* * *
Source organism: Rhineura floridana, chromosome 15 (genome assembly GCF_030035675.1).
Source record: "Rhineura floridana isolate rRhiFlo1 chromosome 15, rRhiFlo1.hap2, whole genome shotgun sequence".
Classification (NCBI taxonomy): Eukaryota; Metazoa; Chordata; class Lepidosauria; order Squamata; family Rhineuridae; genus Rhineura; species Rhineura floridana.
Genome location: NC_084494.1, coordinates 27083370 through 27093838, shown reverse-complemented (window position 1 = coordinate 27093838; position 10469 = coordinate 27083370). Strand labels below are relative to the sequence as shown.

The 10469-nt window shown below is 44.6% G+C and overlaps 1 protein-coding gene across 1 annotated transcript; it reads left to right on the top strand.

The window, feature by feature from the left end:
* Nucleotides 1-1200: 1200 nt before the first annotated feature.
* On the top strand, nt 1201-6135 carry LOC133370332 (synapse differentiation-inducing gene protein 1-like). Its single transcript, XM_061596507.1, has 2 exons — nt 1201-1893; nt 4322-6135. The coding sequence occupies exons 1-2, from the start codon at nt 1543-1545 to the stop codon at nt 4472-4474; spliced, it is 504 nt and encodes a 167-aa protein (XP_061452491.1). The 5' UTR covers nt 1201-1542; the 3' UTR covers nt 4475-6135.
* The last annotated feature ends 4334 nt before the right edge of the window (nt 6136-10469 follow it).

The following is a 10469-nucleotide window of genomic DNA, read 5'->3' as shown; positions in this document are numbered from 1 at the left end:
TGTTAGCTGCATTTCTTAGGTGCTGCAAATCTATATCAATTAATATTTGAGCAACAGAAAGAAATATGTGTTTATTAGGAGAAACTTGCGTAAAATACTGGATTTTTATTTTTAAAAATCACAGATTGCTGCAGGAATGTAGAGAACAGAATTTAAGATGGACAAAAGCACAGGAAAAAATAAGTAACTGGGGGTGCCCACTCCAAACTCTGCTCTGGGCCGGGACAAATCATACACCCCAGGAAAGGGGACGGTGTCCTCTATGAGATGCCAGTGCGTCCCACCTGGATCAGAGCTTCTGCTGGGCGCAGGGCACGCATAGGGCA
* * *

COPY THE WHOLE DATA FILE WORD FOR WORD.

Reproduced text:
Source organism: Rhineura floridana, chromosome 15 (genome assembly GCF_030035675.1).
Source record: "Rhineura floridana isolate rRhiFlo1 chromosome 15, rRhiFlo1.hap2, whole genome shotgun sequence".
Classification (NCBI taxonomy): Eukaryota; Metazoa; Chordata; class Lepidosauria; order Squamata; family Rhineuridae; genus Rhineura; species Rhineura floridana.
Genome location: NC_084494.1, coordinates 27083370 through 27093838, shown reverse-complemented (window position 1 = coordinate 27093838; position 10469 = coordinate 27083370). Strand labels below are relative to the sequence as shown.

The 10469-nt window shown below is 44.6% G+C and overlaps 1 protein-coding gene across 1 annotated transcript; it reads left to right on the top strand.

The window, feature by feature from the left end:
* Nucleotides 1-1200: 1200 nt before the first annotated feature.
* On the top strand, nt 1201-6135 carry LOC133370332 (synapse differentiation-inducing gene protein 1-like). Its single transcript, XM_061596507.1, has 2 exons — nt 1201-1893; nt 4322-6135. The coding sequence occupies exons 1-2, from the start codon at nt 1543-1545 to the stop codon at nt 4472-4474; spliced, it is 504 nt and encodes a 167-aa protein (XP_061452491.1). The 5' UTR covers nt 1201-1542; the 3' UTR covers nt 4475-6135.
* The last annotated feature ends 4334 nt before the right edge of the window (nt 6136-10469 follow it).

The following is a 10469-nucleotide window of genomic DNA, read 5'->3' as shown; positions in this document are numbered from 1 at the left end:
TGTTAGCTGCATTTCTTAGGTGCTGCAAATCTATATCAATTAATATTTGAGCAACAGAAAGAAATATGTGTTTATTAGGAGAAACTTGCGTAAAATACTGGATTTTTATTTTTAAAAATCACAGATTGCTGCAGGAATGTAGAGAACAGAATTTAAGATGGACAAAAGCACAGGAAAAAATAAGTAACTGGGGGTGCCCACTCCAAACTCTGCTCTGGGCCGGGACAAATCATACACCCCAGGAAAGGGGACGGTGTCCTCTATGAGATGCCAGTGCGTCCCACCTGGATCAGAGCTTCTGCTGGGCGCAGGGCACGCATAGGGCA